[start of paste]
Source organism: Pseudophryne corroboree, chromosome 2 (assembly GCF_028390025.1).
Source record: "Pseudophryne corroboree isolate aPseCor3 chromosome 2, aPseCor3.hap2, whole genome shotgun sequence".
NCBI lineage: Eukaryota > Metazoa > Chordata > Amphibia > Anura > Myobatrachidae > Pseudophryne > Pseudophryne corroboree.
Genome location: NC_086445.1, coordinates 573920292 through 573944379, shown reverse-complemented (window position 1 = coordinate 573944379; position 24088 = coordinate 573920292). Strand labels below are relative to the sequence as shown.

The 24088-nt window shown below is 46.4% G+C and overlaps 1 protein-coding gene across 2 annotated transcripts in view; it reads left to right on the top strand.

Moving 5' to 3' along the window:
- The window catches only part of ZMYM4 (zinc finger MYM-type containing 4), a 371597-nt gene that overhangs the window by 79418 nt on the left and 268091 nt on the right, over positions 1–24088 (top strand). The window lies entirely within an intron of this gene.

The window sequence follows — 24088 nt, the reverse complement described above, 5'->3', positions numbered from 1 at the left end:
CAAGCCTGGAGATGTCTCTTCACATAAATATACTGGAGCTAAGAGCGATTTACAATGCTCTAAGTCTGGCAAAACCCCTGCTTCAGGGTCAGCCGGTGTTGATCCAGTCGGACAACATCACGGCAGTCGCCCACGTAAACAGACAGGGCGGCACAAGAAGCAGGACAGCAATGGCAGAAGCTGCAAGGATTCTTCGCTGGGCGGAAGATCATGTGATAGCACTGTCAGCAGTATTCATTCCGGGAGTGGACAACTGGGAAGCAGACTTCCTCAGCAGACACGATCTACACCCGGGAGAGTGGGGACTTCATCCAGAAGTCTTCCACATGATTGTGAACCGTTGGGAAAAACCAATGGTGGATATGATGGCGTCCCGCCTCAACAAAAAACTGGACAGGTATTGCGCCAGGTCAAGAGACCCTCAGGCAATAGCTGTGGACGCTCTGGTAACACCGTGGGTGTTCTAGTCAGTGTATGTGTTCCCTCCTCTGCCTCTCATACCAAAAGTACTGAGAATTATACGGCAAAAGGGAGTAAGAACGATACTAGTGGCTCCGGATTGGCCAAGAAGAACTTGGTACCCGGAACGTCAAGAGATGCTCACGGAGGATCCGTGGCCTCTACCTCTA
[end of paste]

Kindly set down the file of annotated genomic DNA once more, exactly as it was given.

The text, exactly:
Source organism: Pseudophryne corroboree, chromosome 2 (assembly GCF_028390025.1).
Source record: "Pseudophryne corroboree isolate aPseCor3 chromosome 2, aPseCor3.hap2, whole genome shotgun sequence".
NCBI lineage: Eukaryota > Metazoa > Chordata > Amphibia > Anura > Myobatrachidae > Pseudophryne > Pseudophryne corroboree.
Genome location: NC_086445.1, coordinates 573920292 through 573944379, shown reverse-complemented (window position 1 = coordinate 573944379; position 24088 = coordinate 573920292). Strand labels below are relative to the sequence as shown.

The 24088-nt window shown below is 46.4% G+C and overlaps 1 protein-coding gene across 2 annotated transcripts in view; it reads left to right on the top strand.

Moving 5' to 3' along the window:
- The window catches only part of ZMYM4 (zinc finger MYM-type containing 4), a 371597-nt gene that overhangs the window by 79418 nt on the left and 268091 nt on the right, over positions 1–24088 (top strand). The window lies entirely within an intron of this gene.

The window sequence follows — 24088 nt, the reverse complement described above, 5'->3', positions numbered from 1 at the left end:
CAAGCCTGGAGATGTCTCTTCACATAAATATACTGGAGCTAAGAGCGATTTACAATGCTCTAAGTCTGGCAAAACCCCTGCTTCAGGGTCAGCCGGTGTTGATCCAGTCGGACAACATCACGGCAGTCGCCCACGTAAACAGACAGGGCGGCACAAGAAGCAGGACAGCAATGGCAGAAGCTGCAAGGATTCTTCGCTGGGCGGAAGATCATGTGATAGCACTGTCAGCAGTATTCATTCCGGGAGTGGACAACTGGGAAGCAGACTTCCTCAGCAGACACGATCTACACCCGGGAGAGTGGGGACTTCATCCAGAAGTCTTCCACATGATTGTGAACCGTTGGGAAAAACCAATGGTGGATATGATGGCGTCCCGCCTCAACAAAAAACTGGACAGGTATTGCGCCAGGTCAAGAGACCCTCAGGCAATAGCTGTGGACGCTCTGGTAACACCGTGGGTGTTCTAGTCAGTGTATGTGTTCCCTCCTCTGCCTCTCATACCAAAAGTACTGAGAATTATACGGCAAAAGGGAGTAAGAACGATACTAGTGGCTCCGGATTGGCCAAGAAGAACTTGGTACCCGGAACGTCAAGAGATGCTCACGGAGGATCCGTGGCCTCTACCTCTA